Utility Tabletop Cybersecurity Exercises

Recently, a group of federal partners, comprised of the Federal Energy Regulatory Commission (FERC), North American Reliability Corporation (NERC) and it’s regional entities released their Cyber Planning for Response and Recovery Study (CYPRES). The report was based on a review and analysis of the incident response and recovery capabilities of a set of their member’s cyber security units, and is a great example of some of the information sharing that is increasing in the industry. The report included reviews of eight utility companies’ incident response plans for critical infrastructure environments, and the programs reviewed varied in their size, complexity and maturity, though all were public utilities.

Though the specific tactics suggested in the report’s findings have come under fire and criticism, a few items emerged that were of broad agreement. The first is that most successful programs are based on NIST 800-61, which is a fantastic framework for incident response plans. Secondly, the report discusses how useful tabletop exercises are for practicing responses to cybersecurity threats and re-enforcing the lessons learned feedback loop to improve capabilities. As a result, each public utility should strongly consider implementing periodic tabletop exercises as a part of their cyber security and risk management programs.

Tabletop Exercises from MSI

At MicroSolved, we have been running cyber security tabletop exercises for our clients for more than a decade. We have a proprietary methodology for building out the role playing scenarios and using real-world threat intelligence and results from the client’s vulnerability management tools in the simulation. Our scenarios are developed into simulation modules, pre-approved by the client, and also include a variety of randomized events and nuances to more precisely simulate real life. During the tabletop exercise, we also leverage a custom written gaming management system to handle all event details, track game time and handle the randomization nuances.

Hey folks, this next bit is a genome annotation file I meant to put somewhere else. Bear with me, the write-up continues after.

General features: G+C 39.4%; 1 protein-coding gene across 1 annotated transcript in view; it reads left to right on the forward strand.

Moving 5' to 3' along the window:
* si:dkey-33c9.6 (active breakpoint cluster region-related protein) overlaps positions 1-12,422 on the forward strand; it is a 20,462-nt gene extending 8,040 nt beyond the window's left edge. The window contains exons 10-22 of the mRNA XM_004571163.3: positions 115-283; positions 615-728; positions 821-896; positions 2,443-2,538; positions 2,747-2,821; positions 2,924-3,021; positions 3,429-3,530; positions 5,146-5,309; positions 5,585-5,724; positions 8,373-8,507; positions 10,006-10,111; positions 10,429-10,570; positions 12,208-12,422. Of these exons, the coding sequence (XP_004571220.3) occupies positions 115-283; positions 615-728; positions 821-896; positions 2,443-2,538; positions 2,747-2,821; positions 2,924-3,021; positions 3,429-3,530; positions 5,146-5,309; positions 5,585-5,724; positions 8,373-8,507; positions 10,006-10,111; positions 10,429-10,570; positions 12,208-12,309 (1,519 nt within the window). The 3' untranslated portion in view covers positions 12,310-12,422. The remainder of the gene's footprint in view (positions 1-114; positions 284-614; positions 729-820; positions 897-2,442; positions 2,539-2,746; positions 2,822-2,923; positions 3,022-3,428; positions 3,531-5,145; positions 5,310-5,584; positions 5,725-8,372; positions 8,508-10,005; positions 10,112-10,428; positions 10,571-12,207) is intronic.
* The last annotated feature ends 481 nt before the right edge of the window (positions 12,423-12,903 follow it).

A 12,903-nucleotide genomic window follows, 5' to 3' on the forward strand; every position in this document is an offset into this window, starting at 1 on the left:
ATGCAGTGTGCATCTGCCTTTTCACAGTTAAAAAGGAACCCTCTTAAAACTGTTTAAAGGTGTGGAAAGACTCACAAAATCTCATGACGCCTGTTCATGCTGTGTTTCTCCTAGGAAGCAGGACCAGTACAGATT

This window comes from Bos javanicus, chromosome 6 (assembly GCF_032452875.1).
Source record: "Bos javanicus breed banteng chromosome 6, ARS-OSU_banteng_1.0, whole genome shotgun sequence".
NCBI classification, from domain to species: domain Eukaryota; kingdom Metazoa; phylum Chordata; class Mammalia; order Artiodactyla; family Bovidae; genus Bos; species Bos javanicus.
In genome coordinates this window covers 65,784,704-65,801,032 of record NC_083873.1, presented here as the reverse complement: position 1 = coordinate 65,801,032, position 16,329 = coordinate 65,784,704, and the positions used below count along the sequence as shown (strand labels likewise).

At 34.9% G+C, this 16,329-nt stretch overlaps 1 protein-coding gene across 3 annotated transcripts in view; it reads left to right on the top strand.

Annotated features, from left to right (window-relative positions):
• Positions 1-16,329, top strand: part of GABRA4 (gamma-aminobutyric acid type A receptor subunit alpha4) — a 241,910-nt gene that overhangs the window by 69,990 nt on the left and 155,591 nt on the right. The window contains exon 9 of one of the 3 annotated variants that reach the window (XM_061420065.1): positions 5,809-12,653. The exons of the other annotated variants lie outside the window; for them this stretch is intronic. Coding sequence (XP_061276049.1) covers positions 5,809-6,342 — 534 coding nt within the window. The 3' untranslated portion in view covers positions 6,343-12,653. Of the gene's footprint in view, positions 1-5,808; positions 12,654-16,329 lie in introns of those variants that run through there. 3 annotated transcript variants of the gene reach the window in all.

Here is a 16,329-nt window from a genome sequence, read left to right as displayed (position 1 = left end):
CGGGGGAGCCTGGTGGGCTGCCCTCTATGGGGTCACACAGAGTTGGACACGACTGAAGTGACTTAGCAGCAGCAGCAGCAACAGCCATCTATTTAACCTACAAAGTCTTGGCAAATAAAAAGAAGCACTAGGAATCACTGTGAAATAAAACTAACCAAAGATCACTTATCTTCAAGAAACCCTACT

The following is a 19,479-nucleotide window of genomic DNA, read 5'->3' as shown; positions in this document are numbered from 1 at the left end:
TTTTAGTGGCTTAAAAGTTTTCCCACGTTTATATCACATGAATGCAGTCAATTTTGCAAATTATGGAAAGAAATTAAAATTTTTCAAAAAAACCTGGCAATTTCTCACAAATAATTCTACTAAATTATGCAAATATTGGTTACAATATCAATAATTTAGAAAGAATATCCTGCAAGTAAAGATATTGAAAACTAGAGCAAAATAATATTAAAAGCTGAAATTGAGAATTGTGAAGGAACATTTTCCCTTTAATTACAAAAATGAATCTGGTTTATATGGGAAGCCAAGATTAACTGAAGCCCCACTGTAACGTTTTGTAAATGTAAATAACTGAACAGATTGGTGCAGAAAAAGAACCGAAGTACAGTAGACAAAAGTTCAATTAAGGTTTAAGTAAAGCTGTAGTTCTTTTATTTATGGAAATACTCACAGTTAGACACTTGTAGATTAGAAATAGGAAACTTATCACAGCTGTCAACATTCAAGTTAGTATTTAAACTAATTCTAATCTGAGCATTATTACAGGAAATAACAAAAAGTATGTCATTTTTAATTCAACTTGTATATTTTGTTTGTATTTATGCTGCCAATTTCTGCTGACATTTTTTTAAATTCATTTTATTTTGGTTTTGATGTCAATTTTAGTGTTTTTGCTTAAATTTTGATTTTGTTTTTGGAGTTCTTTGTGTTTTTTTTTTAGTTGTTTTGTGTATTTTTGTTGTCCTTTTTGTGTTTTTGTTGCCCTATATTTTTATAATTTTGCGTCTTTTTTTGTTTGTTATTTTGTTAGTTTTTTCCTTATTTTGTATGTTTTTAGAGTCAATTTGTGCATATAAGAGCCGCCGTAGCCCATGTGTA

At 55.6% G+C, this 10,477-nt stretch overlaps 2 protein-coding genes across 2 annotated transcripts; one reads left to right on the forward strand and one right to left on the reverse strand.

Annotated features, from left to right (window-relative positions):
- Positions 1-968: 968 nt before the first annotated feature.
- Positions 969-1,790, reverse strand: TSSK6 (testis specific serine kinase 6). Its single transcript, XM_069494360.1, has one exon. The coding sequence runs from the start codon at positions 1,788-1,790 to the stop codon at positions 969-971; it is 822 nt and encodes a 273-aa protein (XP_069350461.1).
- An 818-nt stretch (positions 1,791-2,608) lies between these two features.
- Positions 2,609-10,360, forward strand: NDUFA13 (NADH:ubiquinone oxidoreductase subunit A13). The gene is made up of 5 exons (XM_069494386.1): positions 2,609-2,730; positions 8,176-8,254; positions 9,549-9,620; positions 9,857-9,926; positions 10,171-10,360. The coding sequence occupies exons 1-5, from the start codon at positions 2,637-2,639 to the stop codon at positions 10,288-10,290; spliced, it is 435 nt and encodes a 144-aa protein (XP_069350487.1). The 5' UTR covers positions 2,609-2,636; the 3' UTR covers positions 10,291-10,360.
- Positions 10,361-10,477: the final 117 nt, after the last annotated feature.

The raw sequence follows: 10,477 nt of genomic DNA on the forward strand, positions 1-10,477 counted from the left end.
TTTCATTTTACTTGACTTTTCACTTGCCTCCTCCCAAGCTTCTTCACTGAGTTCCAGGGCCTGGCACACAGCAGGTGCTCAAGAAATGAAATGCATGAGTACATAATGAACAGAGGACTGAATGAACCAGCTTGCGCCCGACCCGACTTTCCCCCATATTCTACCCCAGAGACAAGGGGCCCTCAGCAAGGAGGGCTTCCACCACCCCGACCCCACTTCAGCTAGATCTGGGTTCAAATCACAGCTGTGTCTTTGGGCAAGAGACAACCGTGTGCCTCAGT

Our tabletop exercise process is performed by two MSI team members. The first acts as the simulation moderator and “game master”, presenting the scenarios and tracking the various open threads as the simulation progresses. The second team member is an “observer” and they are skilled risk management team members who pre-review your incident response policies, procedures and documentation so that they can then prepare a gap analysis after the simulation. The gap analysis compares your performance during the game to the process and procedure requirements described and notes any differences, weaknesses or suggestions for improvement.

Target scenarios can be created to test any division of the organization, wide scale attacks or deeply nuanced compromises of specific lines of business. Various utility systems can be impacted in the simulation, including business networks, payment processing, EDI/supply chain, metering/AMI/smart grid, ICS/SCADA or other mission critical systems.Combination and cascading failures, disaster recovery and business continuity can also be modeled. In short, just about any cyber risks can be a part of the exercise.

Tabletop Exercise Outcomes and Deliverables

Our tabletop exercises result in a variety of detailed reports and a knowledge transfer session, if desired. The reports include the results of the policy/procedure review and gap analysis, a description of the simulated incident and an action plan for future improvements. If desired, a board level executive summary can also be included, suitable for presentation to boards, management teams, direct oversight groups, Public Utility Commission and Homeland Security auditors as well.

These reports will discuss the security measures tested, and provide advice on proactive controls that can be implemented, enhanced, matured or practiced in order to display capabilities in future incidents that reflect the ability to perform more rapid and efficient recovery.

The knowledge transfer session is your team’s chance to ask questions about the process, learn more about the gaps observed in their performance and discuss the lessons learned, suggestions and controls that call for improvement. Of course the session can include discussions of related initiatives and provide for contact information exchange with our team members, in the event that they can assist your team in the future. The knowledge transfer session can also be performed after your team has a chance to perform a major review of the reports and findings.